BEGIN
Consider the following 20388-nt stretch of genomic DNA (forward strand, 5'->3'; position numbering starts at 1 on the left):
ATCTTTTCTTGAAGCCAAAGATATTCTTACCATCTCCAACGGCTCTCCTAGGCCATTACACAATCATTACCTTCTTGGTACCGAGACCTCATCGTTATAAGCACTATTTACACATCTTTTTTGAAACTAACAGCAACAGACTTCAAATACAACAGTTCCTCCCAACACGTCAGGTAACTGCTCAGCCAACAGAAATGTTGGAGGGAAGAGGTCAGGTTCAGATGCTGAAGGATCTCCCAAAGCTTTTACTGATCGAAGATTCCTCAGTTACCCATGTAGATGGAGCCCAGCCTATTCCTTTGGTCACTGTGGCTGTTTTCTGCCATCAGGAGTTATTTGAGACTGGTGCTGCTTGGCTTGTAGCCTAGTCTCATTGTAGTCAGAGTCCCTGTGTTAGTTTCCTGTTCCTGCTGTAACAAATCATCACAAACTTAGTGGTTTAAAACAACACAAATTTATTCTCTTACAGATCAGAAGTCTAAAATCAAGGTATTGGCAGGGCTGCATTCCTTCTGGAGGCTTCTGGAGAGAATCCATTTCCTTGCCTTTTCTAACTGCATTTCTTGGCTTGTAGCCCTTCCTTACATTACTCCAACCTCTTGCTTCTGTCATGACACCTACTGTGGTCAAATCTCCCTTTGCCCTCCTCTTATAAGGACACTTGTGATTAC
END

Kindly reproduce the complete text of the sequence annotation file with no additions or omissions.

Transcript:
Consider the following 20388-nt stretch of genomic DNA (forward strand, 5'->3'; position numbering starts at 1 on the left):
ATCTTTTCTTGAAGCCAAAGATATTCTTACCATCTCCAACGGCTCTCCTAGGCCATTACACAATCATTACCTTCTTGGTACCGAGACCTCATCGTTATAAGCACTATTTACACATCTTTTTTGAAACTAACAGCAACAGACTTCAAATACAACAGTTCCTCCCAACACGTCAGGTAACTGCTCAGCCAACAGAAATGTTGGAGGGAAGAGGTCAGGTTCAGATGCTGAAGGATCTCCCAAAGCTTTTACTGATCGAAGATTCCTCAGTTACCCATGTAGATGGAGCCCAGCCTATTCCTTTGGTCACTGTGGCTGTTTTCTGCCATCAGGAGTTATTTGAGACTGGTGCTGCTTGGCTTGTAGCCTAGTCTCATTGTAGTCAGAGTCCCTGTGTTAGTTTCCTGTTCCTGCTGTAACAAATCATCACAAACTTAGTGGTTTAAAACAACACAAATTTATTCTCTTACAGATCAGAAGTCTAAAATCAAGGTATTGGCAGGGCTGCATTCCTTCTGGAGGCTTCTGGAGAGAATCCATTTCCTTGCCTTTTCTAACTGCATTTCTTGGCTTGTAGCCCTTCCTTACATTACTCCAACCTCTTGCTTCTGTCATGACACCTACTGTGGTCAAATCTCCCTTTGCCCTCCTCTTATAAGGACACTTGTGATTAC